Monday, December 28, 2020

A West Side Woman Seeks To Stem The Tide of Violence

Louvenia Hood, executive director of Mother’s Opposed to Violence Everywhere. 

By Reyna Estrada 
One day, while riding the CTA bus with students after school, Louvenia Hood broke up a fight. A young boy had jumped onto a young girl. Louvenia Hood said she asked the boy why he had started the fight, and the boy had responded, “That's what my father did to my mother and it always made her be quiet.” 

Throughout her career of working to stop violence within schools, Hood had witnessed many other fights between children. She said she always looked to address the root causes. 

Hood is a North Lawndale resident and executive director of Mother’s Opposed to Violence Everywhere (MOVE), which she said has been fighting to bring safety to Chicago communities for 16 years. 

She said that MOVE started with efforts to address the root causes of violence in overlooked Chicago communities--starting within schools.“The reason we had to get safety in our community first is because the kids were afraid for their lives in high school-they were carrying knives to school,” Hood explained. “Kitchen knives were stuck underneath their sleeves and their coats and all down their pants legs.” 

In 2009, Hood said she worked within schools in an attempt to find ways to address the safety problem and that she found that the root of the violence was often a result of basic needs not being met. She said she learned that some of the children just needed somebody to talk to. 

“They would share things with me about what was going on in the household. Some of them, their parents were locked up in jail with drug addiction, or crimes they had committed.” 

“Some of their houses were without heat. Some were without hot water,” Hood added. “It was just a terrible situation for the students.” 

Over time,Hood said that she was able to gather support and attention for safety programs within these schools, with the help of other parents. Through her work with MOVE, she was able to implement a community watchers program around Marshall and Orr High Schools.

The Reverend Robin Hood (center)
In addition to working toward safety in education, MOVE has worked on various other causes, according to Reverend Robin Hood, Louvenia Hood’s husband and founder and lead organizer for MOVE.

“To create social change, you have to take the issues that the community brings to you --MOVE is a grassroot organization. We organize around what our members think is the most important thing,” Rev. Hood said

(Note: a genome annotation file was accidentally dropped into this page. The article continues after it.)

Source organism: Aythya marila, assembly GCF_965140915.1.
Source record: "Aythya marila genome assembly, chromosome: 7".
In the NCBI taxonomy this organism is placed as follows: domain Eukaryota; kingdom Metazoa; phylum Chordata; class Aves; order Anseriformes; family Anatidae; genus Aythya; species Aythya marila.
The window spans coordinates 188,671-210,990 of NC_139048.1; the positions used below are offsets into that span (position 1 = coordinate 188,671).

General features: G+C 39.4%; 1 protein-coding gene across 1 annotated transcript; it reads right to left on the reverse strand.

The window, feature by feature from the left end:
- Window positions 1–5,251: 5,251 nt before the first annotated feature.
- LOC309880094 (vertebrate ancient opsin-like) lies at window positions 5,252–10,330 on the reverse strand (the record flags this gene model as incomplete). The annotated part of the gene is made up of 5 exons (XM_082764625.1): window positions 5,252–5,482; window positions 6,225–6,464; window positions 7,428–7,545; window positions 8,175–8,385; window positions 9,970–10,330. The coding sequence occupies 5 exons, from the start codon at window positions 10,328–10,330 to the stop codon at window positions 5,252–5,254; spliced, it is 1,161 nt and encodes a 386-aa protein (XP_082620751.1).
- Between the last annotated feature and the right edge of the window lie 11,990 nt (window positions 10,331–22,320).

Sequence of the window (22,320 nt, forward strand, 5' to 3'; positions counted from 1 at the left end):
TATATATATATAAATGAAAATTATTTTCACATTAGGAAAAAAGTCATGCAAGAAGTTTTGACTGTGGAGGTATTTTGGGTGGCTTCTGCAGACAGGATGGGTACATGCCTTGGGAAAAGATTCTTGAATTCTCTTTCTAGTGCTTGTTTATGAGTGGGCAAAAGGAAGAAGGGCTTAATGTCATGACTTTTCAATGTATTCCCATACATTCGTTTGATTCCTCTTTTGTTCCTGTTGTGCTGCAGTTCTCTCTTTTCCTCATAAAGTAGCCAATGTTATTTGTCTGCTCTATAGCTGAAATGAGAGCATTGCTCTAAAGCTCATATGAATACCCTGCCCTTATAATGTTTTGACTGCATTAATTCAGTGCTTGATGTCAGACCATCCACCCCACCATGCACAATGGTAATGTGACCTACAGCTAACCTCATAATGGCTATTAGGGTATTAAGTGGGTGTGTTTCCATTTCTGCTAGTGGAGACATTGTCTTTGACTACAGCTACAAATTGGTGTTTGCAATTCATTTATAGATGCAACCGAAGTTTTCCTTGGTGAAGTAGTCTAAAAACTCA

One of the issues that MOVE has focused on is the ongoing crisis of missing and murdered Chicago women. Louvenia Hood said they started to place an emphasis on the issue in 2016, and that many community members started to notice similar murders. 

“Parents were asking where their daughters were. Kids wanted to know where are their mothers--nobody had any answers,” she said. 

“Women were all killed on the West Side of Chicago, the South Side of Chicago. The killings were all similar, so we determined that there was a serial killer. And we determined there was more than one,”  Louvenia Hood added. 

Rev. Hood agrees. “It’s way more than 51 murders that have not been answered,” he said. “We forced a hearing with the state senate on DNA backlog, which we found out is one of the biggest problems of not solving any murders in Chicago.” 

MOVE has taken various actions to fight for justice for women who have gone missing in Chicago. Rev. Hood said that the organization has taken efforts to push for rapid DNA testing as well as the formation of a task force. 

While the FBI and CPD have teamed up to form this task force, Rev. Hood said that there is still much more work to be done, particularly with what he deems as empty rhetoric from public officials and a lack of attention on Black victims. 

“They figured if some women got killed, then it was their fault. It’s not only a CPD problem, it's a national problem. It's a nightmare,” said Rev. Hood. “Until it resonates in law enforcement that every Black woman and Brown girl’s life is just as important as a white woman and a white girl, then we’re always gonna have this issue in our community.”